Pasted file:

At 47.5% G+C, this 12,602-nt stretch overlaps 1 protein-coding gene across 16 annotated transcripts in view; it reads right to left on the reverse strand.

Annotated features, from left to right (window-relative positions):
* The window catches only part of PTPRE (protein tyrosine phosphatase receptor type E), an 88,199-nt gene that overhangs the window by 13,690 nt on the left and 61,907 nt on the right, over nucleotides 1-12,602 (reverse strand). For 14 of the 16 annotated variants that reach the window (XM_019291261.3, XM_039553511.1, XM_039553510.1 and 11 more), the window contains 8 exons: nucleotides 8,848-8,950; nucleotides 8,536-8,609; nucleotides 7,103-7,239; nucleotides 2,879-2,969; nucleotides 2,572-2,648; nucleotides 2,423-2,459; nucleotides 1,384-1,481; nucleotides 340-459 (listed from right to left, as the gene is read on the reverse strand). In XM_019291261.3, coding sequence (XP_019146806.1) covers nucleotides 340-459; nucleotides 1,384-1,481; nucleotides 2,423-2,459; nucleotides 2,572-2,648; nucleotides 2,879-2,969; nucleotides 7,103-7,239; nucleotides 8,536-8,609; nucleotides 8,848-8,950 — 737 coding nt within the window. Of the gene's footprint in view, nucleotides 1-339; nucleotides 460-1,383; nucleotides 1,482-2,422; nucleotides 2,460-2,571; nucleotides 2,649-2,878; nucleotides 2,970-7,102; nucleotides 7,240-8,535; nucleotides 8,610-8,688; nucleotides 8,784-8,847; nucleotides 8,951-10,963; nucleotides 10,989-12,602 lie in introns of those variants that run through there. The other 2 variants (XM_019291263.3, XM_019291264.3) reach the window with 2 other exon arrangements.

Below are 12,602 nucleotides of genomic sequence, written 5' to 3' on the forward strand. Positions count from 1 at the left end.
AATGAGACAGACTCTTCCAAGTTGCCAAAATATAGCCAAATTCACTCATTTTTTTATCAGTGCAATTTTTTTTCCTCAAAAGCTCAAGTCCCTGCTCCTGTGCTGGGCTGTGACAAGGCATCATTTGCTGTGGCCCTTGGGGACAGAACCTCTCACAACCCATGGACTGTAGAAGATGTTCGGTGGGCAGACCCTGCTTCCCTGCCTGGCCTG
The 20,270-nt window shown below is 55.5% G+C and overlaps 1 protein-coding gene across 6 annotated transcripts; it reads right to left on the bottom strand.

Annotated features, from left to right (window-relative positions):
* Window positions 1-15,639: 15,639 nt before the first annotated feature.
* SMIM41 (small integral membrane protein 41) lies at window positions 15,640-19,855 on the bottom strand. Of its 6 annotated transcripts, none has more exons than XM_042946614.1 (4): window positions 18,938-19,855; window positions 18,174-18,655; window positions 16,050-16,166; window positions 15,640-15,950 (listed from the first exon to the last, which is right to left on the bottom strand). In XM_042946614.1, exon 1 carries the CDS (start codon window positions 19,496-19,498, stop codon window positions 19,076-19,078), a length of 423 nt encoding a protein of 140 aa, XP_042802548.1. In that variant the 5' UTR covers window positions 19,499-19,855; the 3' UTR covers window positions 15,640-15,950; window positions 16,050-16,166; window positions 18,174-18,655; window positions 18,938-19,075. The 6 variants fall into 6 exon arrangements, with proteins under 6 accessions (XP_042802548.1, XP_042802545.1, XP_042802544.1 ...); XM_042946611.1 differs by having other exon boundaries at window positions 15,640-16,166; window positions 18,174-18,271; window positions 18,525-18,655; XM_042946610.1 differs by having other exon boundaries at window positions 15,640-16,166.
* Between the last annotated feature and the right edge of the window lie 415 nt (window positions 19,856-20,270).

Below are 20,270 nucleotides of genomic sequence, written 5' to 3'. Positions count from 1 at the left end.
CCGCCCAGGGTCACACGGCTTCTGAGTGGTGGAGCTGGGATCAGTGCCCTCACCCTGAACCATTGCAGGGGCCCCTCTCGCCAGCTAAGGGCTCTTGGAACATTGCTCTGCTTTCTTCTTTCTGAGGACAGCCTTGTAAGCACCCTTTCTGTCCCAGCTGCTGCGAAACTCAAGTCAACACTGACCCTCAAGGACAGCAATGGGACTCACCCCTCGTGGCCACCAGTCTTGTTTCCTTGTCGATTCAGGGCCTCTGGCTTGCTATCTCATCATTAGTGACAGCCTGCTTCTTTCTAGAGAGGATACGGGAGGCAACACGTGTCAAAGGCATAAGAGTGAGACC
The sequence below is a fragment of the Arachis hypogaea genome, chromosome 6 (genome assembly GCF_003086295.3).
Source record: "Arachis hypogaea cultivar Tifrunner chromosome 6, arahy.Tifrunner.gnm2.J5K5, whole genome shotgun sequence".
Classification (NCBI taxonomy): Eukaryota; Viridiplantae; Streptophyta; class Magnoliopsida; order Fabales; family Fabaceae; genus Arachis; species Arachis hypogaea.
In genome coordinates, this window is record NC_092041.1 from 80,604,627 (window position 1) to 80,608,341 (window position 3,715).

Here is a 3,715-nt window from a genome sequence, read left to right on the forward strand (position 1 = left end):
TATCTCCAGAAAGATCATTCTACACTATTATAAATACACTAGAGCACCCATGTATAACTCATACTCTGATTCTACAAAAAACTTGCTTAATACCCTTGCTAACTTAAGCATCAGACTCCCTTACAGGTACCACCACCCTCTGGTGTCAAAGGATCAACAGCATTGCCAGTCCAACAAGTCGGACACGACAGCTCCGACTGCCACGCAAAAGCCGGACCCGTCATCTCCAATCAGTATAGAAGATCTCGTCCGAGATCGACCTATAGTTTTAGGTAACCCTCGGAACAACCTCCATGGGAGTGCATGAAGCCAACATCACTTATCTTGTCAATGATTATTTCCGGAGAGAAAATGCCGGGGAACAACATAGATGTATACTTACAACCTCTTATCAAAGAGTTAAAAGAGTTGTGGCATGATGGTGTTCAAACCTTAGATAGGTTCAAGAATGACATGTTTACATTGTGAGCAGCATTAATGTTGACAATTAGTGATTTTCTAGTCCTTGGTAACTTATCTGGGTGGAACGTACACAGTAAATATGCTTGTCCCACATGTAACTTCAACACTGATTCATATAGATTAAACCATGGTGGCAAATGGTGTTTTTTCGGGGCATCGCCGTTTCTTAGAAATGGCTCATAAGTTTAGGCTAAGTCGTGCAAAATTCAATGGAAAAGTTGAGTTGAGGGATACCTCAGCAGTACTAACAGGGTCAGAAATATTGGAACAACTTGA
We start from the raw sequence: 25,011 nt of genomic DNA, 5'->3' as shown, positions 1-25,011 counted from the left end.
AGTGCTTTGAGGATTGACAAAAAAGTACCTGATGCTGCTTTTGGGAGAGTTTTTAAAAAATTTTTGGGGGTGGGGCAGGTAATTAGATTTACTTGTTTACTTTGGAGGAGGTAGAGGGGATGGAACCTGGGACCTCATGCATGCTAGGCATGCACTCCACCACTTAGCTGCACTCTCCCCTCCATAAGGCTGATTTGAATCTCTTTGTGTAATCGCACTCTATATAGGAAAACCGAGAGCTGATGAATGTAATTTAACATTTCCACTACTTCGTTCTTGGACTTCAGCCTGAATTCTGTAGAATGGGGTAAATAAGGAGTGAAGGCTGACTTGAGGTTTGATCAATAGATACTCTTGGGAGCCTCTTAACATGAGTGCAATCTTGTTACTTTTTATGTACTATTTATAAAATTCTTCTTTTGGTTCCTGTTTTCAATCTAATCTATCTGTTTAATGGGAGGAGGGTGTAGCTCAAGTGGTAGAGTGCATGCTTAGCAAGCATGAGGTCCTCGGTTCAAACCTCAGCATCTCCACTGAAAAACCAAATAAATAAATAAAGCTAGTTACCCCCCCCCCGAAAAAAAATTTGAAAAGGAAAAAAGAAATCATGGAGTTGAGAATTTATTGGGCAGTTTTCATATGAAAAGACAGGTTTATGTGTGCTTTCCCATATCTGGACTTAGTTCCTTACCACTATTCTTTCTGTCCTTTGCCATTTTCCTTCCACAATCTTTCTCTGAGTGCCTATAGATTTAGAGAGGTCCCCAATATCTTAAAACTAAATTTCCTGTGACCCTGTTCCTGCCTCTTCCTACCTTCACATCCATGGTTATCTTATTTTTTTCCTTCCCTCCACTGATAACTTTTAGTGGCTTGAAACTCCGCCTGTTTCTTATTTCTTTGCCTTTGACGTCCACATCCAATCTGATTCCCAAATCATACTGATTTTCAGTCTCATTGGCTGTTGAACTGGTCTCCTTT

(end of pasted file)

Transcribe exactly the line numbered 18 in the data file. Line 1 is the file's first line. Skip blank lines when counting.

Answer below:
TATCTCCAGAAAGATCATTCTACACTATTATAAATACACTAGAGCACCCATGTATAACTCATACTCTGATTCTACAAAAAACTTGCTTAATACCCTTGCTAACTTAAGCATCAGACTCCCTTACAGGTACCACCACCCTCTGGTGTCAAAGGATCAACAGCATTGCCAGTCCAACAAGTCGGACACGACAGCTCCGACTGCCACGCAAAAGCCGGACCCGTCATCTCCAATCAGTATAGAAGATCTCGTCCGAGATCGACCTATAGTTTTAGGTAACCCTCGGAACAACCTCCATGGGAGTGCATGAAGCCAACATCACTTATCTTGTCAATGATTATTTCCGGAGAGAAAATGCCGGGGAACAACATAGATGTATACTTACAACCTCTTATCAAAGAGTTAAAAGAGTTGTGGCATGATGGTGTTCAAACCTTAGATAGGTTCAAGAATGACATGTTTACATTGTGAGCAGCATTAATGTTGACAATTAGTGATTTTCTAGTCCTTGGTAACTTATCTGGGTGGAACGTACACAGTAAATATGCTTGTCCCACATGTAACTTCAACACTGATTCATATAGATTAAACCATGGTGGCAAATGGTGTTTTTTCGGGGCATCGCCGTTTCTTAGAAATGGCTCATAAGTTTAGGCTAAGTCGTGCAAAATTCAATGGAAAAGTTGAGTTGAGGGATACCTCAGCAGTACTAACAGGGTCAGAAATATTGGAACAACTTGA